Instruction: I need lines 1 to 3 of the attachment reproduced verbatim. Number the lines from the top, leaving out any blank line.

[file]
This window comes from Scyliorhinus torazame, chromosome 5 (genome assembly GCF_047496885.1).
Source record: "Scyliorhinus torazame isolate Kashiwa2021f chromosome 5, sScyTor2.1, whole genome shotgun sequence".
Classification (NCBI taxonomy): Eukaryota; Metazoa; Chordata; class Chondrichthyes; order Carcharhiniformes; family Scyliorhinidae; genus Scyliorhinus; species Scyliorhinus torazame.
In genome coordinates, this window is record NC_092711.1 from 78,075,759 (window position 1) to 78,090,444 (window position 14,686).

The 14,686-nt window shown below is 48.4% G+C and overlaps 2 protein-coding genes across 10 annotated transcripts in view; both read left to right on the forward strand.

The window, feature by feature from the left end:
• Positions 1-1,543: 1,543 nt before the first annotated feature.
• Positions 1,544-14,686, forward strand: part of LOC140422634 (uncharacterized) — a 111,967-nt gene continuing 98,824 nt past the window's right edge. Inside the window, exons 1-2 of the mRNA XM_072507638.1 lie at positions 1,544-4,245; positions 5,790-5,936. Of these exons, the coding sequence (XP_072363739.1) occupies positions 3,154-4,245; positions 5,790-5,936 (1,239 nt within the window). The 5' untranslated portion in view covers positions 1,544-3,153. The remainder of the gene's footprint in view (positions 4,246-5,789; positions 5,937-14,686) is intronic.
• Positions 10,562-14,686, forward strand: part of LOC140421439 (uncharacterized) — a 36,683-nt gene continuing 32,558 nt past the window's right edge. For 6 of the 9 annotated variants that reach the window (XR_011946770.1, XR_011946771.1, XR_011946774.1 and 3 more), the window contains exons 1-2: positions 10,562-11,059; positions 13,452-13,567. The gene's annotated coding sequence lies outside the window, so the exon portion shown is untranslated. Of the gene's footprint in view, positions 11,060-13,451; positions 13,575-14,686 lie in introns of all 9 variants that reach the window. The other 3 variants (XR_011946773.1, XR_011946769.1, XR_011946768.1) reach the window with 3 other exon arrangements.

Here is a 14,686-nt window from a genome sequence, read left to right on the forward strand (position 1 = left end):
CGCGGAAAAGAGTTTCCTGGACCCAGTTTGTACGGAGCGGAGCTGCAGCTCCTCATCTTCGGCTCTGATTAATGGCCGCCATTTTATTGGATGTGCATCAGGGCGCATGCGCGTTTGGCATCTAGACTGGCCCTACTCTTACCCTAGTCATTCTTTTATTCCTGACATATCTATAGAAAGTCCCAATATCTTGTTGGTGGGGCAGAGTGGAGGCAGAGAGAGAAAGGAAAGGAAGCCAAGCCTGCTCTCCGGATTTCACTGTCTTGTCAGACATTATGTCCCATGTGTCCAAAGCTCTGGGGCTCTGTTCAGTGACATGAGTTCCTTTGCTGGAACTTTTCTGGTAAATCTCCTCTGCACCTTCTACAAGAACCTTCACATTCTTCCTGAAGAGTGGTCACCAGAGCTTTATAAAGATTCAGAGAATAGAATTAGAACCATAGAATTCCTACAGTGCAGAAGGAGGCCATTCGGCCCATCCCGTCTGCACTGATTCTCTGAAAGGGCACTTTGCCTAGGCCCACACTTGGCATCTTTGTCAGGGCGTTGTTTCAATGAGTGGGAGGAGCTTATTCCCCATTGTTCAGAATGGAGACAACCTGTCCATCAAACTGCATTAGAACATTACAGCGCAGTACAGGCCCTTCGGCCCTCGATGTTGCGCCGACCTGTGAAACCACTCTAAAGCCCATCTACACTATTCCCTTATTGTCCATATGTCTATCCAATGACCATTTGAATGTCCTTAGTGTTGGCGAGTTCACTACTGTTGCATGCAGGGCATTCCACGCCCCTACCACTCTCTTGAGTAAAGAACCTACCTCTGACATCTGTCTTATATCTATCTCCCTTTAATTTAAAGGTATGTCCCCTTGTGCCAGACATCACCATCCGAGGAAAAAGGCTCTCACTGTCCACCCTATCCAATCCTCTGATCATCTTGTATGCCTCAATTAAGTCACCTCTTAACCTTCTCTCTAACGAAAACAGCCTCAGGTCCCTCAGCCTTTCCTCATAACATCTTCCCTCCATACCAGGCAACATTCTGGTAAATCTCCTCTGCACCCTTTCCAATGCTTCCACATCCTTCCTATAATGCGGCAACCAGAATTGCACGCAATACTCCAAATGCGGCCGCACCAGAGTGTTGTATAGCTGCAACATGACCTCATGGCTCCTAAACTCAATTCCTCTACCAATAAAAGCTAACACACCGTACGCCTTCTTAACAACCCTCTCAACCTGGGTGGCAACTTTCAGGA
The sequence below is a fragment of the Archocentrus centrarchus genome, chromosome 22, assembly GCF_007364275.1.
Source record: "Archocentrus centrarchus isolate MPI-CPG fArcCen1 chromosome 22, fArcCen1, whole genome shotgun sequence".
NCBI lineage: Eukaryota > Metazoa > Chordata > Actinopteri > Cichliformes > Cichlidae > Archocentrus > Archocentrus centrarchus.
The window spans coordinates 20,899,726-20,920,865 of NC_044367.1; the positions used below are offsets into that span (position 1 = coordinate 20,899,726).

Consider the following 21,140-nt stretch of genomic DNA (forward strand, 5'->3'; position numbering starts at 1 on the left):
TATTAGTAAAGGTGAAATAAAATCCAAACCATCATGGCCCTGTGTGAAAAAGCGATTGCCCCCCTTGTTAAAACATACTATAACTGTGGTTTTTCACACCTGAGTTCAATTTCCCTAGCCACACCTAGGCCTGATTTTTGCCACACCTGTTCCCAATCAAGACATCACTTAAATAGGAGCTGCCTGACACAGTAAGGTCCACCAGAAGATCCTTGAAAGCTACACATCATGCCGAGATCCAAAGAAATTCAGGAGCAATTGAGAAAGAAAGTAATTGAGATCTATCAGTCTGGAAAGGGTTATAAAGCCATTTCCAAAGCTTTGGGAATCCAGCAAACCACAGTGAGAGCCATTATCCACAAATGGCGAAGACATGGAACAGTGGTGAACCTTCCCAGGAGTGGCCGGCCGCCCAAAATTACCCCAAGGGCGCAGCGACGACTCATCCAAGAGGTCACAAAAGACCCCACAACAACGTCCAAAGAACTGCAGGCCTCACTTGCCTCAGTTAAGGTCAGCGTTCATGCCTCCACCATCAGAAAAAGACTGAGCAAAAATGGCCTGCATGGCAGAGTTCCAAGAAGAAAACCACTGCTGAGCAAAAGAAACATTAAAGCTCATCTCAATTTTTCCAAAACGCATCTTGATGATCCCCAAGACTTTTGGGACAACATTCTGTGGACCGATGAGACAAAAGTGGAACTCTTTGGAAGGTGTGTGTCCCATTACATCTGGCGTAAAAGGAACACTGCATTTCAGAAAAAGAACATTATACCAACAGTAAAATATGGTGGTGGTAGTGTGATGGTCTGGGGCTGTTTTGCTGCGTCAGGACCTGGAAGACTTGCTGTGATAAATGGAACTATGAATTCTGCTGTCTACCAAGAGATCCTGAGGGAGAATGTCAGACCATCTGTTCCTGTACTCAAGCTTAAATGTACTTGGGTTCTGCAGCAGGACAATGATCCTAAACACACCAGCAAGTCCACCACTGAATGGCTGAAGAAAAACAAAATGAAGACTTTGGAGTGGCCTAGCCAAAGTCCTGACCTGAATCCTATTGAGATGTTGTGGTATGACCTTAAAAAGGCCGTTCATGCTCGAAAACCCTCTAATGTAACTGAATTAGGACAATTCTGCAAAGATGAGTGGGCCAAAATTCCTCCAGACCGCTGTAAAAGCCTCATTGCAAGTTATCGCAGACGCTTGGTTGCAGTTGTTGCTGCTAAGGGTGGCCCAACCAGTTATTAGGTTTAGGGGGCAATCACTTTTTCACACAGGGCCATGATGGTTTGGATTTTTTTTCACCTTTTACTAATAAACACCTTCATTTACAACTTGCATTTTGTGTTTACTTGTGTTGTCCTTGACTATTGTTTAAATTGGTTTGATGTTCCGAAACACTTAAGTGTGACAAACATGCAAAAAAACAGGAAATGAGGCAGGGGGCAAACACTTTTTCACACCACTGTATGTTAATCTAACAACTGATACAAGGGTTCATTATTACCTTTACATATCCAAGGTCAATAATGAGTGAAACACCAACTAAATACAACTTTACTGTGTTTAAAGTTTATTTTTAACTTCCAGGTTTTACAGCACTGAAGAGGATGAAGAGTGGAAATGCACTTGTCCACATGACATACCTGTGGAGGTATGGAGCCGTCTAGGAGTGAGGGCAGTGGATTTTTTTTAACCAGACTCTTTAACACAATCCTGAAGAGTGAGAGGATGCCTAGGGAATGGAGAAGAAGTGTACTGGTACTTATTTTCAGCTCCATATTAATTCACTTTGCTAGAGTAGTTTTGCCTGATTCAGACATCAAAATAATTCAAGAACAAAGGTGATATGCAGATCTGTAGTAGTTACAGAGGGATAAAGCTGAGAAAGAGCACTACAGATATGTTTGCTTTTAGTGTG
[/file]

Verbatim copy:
This window comes from Scyliorhinus torazame, chromosome 5 (genome assembly GCF_047496885.1).
Source record: "Scyliorhinus torazame isolate Kashiwa2021f chromosome 5, sScyTor2.1, whole genome shotgun sequence".
Classification (NCBI taxonomy): Eukaryota; Metazoa; Chordata; class Chondrichthyes; order Carcharhiniformes; family Scyliorhinidae; genus Scyliorhinus; species Scyliorhinus torazame.